Disney, HP, Morgan Stanley - all companies experiencing executive turmoil, investor dissatisfaction and less than stellar stock performance. yet from very different industries. Is there anything that these companies have in common that might explain their current troubles? Most of the business press coverage focuses on CEO personalities, management styles, "culture" clashes and acquisitions that never lived up to their potential. Analysts call for breaking up the companies to unleash hidden asset values.
These commentaries miss something more fundamental. These three companies are great examples of once "excellent" companies that lost sight of what business they were in. Each of these businesses were highly focused product or service innovation and commercialization businesses. They had perfected techniques for designing and introducing new products and services for clearly defined market segments they knew and understood well. All three companies departed from this focus in the 1990's and made significant investments designed to enter a completely different business - the customer relationship business. Disney bought ABC, Morgan Stanley purchased Dean Witter and HP invested heavily in building enterprise marketing and sales capability (the Compaq acquisition was related to this broader investment thrust, but in a way that most analysts have missed.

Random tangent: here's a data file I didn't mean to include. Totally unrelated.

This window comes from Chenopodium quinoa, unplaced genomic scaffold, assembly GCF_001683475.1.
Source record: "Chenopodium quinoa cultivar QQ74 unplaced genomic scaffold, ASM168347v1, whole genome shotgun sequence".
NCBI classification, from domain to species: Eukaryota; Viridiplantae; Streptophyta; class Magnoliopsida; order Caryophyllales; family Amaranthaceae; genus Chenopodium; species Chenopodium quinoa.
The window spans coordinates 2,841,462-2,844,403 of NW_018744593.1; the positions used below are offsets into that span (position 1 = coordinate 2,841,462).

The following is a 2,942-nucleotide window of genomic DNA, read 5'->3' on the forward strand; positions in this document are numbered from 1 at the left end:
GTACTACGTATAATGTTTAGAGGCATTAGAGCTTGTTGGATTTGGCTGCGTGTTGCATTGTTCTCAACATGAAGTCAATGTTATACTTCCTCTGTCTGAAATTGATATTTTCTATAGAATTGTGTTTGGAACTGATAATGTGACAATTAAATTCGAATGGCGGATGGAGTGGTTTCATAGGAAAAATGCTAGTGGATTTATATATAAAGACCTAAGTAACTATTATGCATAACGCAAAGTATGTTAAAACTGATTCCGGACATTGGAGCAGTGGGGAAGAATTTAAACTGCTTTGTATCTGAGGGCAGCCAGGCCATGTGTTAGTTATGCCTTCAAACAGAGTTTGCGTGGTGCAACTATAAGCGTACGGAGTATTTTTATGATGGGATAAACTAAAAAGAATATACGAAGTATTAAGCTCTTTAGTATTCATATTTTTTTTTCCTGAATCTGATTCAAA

The performance challenges confronted by these businesses can be traced to these choices. Product innovation businesses and customer relationship businesses have completely different economics, skill set requirements and cultures. My article on "Unbundling the Corporation" in Harvard Business Review in makes the case that these are incompatible business types that cannot co-exist successfully within a single corporation. By trying to straddle both, these companies found that they could not be excellent in either. All three of these companies have experienced significant turnover in senior management ranks over the past several months. This turnover will yield little in terms of turnaround unless the more basic issue is addressed and difficult choices made: what business are you really in? If this question is seriously confronted, spin-offs will surely follow, but they may not be the kind of spin-offs that most analysts are anticipating.